The biggest difference between Debian and someone like Canonical or Redhat is that we don't pay employees to do things. We could go that route, but a defining feature of Debian is that it has a bottom-up structure, rather than top-down. I think this makes us unique and we need to do our best to preserve it. I imagine the steering committee to be an extension of this model.
First, the committee would be not be elected by the developers, but would instead be delegated by the DPL. Developers could challenge this delegation in the same manner as any DPL decision. The committee would be very similar to the technical committee in terms of size.
Second, its scope of power would be similar in that it would only relate to the distribution itself, rather than the way the Debian project itself was organized. Its powers would be limited to approving specific improvements within the distribution. These improvements would have to be submitted for approval by the committee, preferably in some sort of specification format similar to the one Ubuntu uses. The committee would then vote on the issue (most likely following the same rules as the technical committee). If they approve it, anyone is free to work on that specific improvement even if it touches on packages they don't maintain. This allows motivated developers to freely work on cross-distro improvements without worry. The committee would ideally be relatively quick to reply to submitted proposals, allowing fairly rapid developments to occur (to facilitate this, proposals must be well thought out).
Further, like the release team, the steering committee would also be responsible for actively working on goals that are set. This would ensure that something actually does get done. These features would give us a group with a limited scope of powers to implement large-scale improvements to the distribution without forcing anyone to do work they don't want to do. In addition, motivated people would have the authority to make large-scale improvements (like consistent theming for example) across many packages they don't maintain. People working on these improvements would be expected to try and cooperate with the normal maintainers as well as possible, so as to prevent problems. Maintainers who have issues can appeal to the technical committee, whose role would remain reactive to solve conflicts as they arise.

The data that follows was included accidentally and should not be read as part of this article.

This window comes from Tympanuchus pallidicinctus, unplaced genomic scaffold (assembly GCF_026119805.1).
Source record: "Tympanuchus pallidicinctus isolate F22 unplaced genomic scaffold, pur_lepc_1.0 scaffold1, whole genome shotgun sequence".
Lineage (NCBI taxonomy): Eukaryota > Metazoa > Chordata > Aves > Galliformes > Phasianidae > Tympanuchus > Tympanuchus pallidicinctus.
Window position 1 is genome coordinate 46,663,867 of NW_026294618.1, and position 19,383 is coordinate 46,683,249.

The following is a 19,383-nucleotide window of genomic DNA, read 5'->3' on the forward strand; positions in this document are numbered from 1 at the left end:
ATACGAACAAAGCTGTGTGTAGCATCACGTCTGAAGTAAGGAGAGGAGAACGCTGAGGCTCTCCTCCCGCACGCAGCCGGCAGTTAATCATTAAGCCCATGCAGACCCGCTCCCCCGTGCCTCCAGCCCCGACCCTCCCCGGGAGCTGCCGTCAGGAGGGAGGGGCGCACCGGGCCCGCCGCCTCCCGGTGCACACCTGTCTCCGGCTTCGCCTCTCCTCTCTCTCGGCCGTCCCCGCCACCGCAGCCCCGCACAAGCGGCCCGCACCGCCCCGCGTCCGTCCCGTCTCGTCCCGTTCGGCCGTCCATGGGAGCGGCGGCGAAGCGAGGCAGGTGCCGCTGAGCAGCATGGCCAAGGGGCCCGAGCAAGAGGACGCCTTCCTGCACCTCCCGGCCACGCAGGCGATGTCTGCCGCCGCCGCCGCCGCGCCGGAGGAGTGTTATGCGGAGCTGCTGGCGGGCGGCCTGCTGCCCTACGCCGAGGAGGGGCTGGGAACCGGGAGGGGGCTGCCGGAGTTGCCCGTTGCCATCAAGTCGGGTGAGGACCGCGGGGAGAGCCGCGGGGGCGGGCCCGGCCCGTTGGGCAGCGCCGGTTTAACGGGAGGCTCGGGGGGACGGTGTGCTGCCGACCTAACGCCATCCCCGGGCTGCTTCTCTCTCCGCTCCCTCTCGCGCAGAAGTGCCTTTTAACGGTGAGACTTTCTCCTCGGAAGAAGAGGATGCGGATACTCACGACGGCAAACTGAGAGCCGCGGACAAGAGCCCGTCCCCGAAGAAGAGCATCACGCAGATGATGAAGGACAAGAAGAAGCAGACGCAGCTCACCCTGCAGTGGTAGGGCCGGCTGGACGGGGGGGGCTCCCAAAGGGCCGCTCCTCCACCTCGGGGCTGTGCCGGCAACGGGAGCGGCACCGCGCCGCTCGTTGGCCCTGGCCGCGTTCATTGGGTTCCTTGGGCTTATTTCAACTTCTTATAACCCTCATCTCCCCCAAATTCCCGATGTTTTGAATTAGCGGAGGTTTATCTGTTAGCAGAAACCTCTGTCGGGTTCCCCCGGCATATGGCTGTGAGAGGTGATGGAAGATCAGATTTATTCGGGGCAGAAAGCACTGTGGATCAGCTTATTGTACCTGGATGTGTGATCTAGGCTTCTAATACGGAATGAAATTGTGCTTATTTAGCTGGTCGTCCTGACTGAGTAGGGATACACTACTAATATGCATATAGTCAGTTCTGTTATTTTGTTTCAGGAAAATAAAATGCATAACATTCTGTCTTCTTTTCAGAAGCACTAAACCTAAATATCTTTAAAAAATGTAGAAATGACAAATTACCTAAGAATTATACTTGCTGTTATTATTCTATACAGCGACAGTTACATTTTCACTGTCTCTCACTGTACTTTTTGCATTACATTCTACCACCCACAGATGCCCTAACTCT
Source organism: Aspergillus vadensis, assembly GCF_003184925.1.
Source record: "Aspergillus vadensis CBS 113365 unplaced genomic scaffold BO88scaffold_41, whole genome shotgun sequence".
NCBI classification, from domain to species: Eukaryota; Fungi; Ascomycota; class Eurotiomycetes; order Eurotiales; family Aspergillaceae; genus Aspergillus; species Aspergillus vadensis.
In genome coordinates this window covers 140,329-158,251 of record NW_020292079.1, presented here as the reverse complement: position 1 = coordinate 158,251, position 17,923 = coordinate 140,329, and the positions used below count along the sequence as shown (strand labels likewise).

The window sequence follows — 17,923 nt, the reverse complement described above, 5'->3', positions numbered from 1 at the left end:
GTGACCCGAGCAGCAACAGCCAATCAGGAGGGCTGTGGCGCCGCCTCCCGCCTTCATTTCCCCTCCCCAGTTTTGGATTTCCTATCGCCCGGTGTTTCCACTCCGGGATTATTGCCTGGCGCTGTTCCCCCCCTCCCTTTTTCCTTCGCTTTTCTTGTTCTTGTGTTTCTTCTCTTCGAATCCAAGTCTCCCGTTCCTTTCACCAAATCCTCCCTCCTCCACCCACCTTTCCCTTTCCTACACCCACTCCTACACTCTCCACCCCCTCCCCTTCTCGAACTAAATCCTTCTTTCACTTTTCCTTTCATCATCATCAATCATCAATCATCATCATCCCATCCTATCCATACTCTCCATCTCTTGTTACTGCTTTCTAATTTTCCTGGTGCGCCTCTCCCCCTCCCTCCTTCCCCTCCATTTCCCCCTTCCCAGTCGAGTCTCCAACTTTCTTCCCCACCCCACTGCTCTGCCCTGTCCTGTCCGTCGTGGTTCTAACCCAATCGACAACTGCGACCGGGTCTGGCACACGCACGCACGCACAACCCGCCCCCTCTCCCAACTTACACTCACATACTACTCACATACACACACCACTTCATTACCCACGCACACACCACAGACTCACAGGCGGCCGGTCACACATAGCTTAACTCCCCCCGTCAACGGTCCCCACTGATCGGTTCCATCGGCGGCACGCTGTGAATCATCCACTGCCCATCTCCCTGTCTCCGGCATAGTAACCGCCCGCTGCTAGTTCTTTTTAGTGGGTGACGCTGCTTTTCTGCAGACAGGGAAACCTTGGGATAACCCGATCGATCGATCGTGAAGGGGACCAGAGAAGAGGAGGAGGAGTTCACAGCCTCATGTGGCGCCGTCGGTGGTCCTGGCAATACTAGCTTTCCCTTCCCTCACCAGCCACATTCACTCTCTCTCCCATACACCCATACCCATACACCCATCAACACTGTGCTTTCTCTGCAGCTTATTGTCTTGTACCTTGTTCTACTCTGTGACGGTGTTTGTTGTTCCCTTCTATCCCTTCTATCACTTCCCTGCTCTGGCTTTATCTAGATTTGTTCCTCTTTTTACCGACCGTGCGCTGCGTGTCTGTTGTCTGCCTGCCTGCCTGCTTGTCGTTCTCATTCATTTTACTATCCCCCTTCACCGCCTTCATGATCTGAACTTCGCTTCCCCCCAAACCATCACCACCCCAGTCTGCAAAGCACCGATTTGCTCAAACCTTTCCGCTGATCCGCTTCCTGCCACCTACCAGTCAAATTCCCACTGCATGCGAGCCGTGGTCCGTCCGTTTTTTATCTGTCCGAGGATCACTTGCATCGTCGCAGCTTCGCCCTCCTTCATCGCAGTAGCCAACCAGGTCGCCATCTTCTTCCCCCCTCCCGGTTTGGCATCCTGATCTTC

Ok, now for the critique from ij, which is a good one. I think the problem with what you suggest is that the DPL simply isn't going to be capable of acting like a good dictator without working full time on Debian for several years. The job is just too big. Allowing them to remain DPL for more than a year is something I don't think many DPL's would opt for anyway, it's just too draining.
The other existing structure is the technical committee, which is a better candidate for taking on this sort of role. The key to the tech-ctte though is that its job is to handle technical disputes. We could expand its role to allow it to set policies and direction, but then who do you appeal to if you don't agree with them? The developer body can override the tech-ctte (with a 2:1 majority) but that adds additional democratic overhead. GR's are draining, and providing another layer for technical decision making allows us to avoid them. Further, I'd like the steering committee and tech committee to have different modes of working. I imagine the steering committee to be more agile, taking a leading role in setting out a vision for the mass of developers to follow and take inspiration from. The tech committee, on the other hand, should be more defensive, carefully deciding on the most difficult issues. Basically the steering committee will looking towards the future, the tech committee will be looking towards the present.